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|Little Yella Riding Hood|
|Smile at the Judges|
|Axe Upon Axe|
|Olives in Tuscany|
|Pajama Pants or Sweat Pants?|
AT THE JUDGES
She was used to ice rinks, but 15-year-old Katherine Hadford was freezing. “I can’t feel my legs!”
“It’s really cold,” agreed her coach. “Try the lutz again.”
Katherine, usually called Kati, was in Portland, Oregon, to compete at the 2005 United States Figure Skating Championships for the first time as a Senior. “Senior” is the highest level in figure skating: the top three finishers in her event would go to the World Championships, and three girls under the age of 19 would be sent to the Junior World Championships. Kati was hoping to make the 2005 Junior World team.
Kati’s first practice of the week was at a numbingly cold rink, and most of the other skaters left the session early, complaining. Soon Kati and her coach Priscilla Hill had the rink to themselves. Priscilla cheered as Kati landed a beautiful triple lutz-triple toe loop, the hardest combination in ladies’ skating.
That afternoon Kati had her first official practice at the Rose Garden Arena, sharing the ice with eight-time National champion Michelle Kwan. “I always looked up to Michelle and watched her on TV. It was really cool to be on the same ice with her,” she said. For a moment, Kati found herself watching Michelle instead of thinking about her own skating.
It started with the Olympics
When Oksana Baiul won the Olympic gold medal in 1994, Kati was only four years old. She was fascinated by the figure skating on television and asked her mother a stream of questions about the skaters, saying “They look like birds on the ice.”
Kati wanted to try skating right away. After only three classes, the instructor said that Kati needed private lessons because she had a lot of talent. Kati’s mother didn’t quite believe it, and Kati stayed in group classes. Eventually she skated in a small competition and won, although she was the youngest, smallest skater there.
After that, Kati had two private lessons a week. Her mother couldn’t get her out of the rink. Kati would skate for four hours at a time if she could. She loved competing too, because, she says with a giggle, “I liked to show off.”
At the age of nine, Kati was the youngest singles skater ever to qualify for Junior Nationals. After that she had a lesson every day. She skated from 5:30 to 8:00 in the morning, went to school until 2:00 in the afternoon, and spent the rest of the afternoon at the rink. It was clear that she needed a high-level coach, but there was no one available where she lived. Her parents made the tough decision to start working with a coach at the University of Delaware, two hours away. For four years, Kati and her mother spent four hours in the car every day. Kati did her school work in the car, but attending school became impossible.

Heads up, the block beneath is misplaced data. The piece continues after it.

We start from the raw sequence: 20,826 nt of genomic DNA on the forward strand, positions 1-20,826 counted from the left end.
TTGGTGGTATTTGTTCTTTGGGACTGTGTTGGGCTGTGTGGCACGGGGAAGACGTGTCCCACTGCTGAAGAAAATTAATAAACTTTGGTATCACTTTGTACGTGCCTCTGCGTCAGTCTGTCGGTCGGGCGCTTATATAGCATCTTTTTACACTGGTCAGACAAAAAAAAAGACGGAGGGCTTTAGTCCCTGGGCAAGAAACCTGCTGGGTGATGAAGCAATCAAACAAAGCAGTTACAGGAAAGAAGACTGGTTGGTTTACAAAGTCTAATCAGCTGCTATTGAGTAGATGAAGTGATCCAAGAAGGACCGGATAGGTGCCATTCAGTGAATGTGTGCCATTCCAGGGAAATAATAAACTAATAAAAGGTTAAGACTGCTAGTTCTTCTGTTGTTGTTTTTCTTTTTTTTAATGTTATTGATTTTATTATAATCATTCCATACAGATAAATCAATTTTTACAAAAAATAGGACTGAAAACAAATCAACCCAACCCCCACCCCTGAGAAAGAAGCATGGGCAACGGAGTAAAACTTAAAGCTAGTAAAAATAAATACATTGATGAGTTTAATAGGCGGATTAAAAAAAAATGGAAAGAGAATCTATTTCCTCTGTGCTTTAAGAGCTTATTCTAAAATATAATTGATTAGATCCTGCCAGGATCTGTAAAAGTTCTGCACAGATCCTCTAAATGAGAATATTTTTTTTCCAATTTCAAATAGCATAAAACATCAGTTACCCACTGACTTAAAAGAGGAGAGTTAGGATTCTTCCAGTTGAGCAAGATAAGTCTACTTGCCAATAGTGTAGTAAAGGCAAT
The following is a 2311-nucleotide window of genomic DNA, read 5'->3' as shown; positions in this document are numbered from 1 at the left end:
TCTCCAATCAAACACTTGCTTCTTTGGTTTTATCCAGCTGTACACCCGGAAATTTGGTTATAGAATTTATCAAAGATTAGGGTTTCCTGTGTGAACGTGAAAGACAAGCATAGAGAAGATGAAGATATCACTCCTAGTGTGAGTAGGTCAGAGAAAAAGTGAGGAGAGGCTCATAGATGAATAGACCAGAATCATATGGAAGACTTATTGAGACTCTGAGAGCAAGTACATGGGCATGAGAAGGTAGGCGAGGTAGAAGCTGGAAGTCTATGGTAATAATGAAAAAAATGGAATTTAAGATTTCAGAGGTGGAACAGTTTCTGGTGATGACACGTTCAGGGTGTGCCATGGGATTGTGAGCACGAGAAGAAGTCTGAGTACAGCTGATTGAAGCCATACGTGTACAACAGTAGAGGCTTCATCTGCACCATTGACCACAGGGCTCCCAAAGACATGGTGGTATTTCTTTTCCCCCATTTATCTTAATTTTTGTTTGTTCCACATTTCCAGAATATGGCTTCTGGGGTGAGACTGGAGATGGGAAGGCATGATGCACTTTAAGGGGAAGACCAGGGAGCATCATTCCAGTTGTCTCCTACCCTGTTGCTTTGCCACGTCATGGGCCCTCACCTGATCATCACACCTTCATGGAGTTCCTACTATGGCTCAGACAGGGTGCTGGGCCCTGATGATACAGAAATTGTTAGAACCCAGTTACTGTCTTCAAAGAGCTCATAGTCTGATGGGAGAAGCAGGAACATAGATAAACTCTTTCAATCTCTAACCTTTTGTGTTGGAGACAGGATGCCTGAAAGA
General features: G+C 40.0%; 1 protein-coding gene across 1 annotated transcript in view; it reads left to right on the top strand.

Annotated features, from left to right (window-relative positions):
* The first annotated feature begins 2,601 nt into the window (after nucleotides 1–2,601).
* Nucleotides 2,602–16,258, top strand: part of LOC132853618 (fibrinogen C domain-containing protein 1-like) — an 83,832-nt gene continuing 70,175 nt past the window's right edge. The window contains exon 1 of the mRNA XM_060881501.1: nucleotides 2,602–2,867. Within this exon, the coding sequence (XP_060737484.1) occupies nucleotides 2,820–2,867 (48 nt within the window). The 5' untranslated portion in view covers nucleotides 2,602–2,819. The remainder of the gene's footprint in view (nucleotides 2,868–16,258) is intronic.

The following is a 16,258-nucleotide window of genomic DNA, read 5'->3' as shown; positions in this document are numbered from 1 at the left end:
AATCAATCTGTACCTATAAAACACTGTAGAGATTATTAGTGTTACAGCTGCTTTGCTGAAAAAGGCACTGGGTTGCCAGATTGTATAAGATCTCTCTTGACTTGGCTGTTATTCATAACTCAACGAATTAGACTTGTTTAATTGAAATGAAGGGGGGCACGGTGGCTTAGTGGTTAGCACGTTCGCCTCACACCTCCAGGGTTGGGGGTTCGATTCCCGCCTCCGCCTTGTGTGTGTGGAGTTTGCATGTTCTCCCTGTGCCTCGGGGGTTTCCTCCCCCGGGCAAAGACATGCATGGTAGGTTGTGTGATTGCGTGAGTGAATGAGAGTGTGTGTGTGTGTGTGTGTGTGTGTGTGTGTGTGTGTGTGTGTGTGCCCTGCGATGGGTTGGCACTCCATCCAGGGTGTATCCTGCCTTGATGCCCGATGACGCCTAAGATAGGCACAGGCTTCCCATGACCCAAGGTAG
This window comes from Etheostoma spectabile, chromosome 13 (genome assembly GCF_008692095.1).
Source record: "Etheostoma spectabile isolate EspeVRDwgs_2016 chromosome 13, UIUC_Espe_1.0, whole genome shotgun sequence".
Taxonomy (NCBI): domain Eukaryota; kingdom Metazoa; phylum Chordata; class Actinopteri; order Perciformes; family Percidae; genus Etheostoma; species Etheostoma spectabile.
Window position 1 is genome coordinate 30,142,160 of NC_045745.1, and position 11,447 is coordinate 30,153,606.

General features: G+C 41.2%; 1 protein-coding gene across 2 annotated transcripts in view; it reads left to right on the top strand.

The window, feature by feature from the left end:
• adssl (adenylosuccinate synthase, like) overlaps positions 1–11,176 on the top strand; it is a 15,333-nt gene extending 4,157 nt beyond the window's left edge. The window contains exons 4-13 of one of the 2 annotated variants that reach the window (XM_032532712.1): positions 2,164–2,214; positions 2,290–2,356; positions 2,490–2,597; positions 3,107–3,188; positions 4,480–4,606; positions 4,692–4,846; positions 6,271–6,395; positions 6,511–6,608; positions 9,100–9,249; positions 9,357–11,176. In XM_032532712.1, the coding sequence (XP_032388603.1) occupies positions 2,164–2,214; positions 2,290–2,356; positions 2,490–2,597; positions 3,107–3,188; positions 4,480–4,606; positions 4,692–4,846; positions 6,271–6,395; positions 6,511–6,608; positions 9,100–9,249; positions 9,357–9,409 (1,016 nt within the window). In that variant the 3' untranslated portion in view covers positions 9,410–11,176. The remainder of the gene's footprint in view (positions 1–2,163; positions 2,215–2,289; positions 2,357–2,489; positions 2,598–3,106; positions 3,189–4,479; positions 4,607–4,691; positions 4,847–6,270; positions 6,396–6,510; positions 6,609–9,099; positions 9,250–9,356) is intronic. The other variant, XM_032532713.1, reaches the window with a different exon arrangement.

Kati has been home-schooled since she was nine. She says she didn’t mind leaving regular school; her best friend was a serious ballet student and had a similar schedule, but none of the other girls she knew were into sports, just boys and makeup. Kati had no interest in that. She couldn’t go to parties and sleepovers anyway because she got up so early to skate. Most of her friends now are skaters too. They have fun together between skating sessions, talking and laughing and playing music in the dressing room.
When Kati was 12, her hard work started to pay off. She qualified for the National Championships as a Novice, and finished in fourth place. Because of her high placement, she was assigned to compete at the international Triglav Trophy in Slovenia, and she won the bronze medal. Kati continued to move up quickly and passed her Senior free skating test when she was only 14.
Her first year as a senior was a disappointment. Kati was growing fast, and she had trouble landing jumps with her new long legs. She also suffered a severe concussion when a piece of equipment in the gym broke and she went head-first onto the floor holding a 25-pound weight. She missed several weeks of training, and later that season she lost more time when she sprained her ankle.
It was time to make some changes. Kati switched coaches and started working with Priscilla Hill at a different rink in Delaware. Kati’s family got an apartment nearby, and now Kati’s mother or grandfather stays with her during the week and the family is together on weekends. Many skaters Kati’s age move away from home entirely; this arrangement is better for Kati, for now.
Kati also takes lessons from a Russian coach, Natalia Linichuk, who mostly works on choreography with her as well as spins and jumps. Priscilla and Natalia are both very warm and supportive, and Kati loves her lessons with them.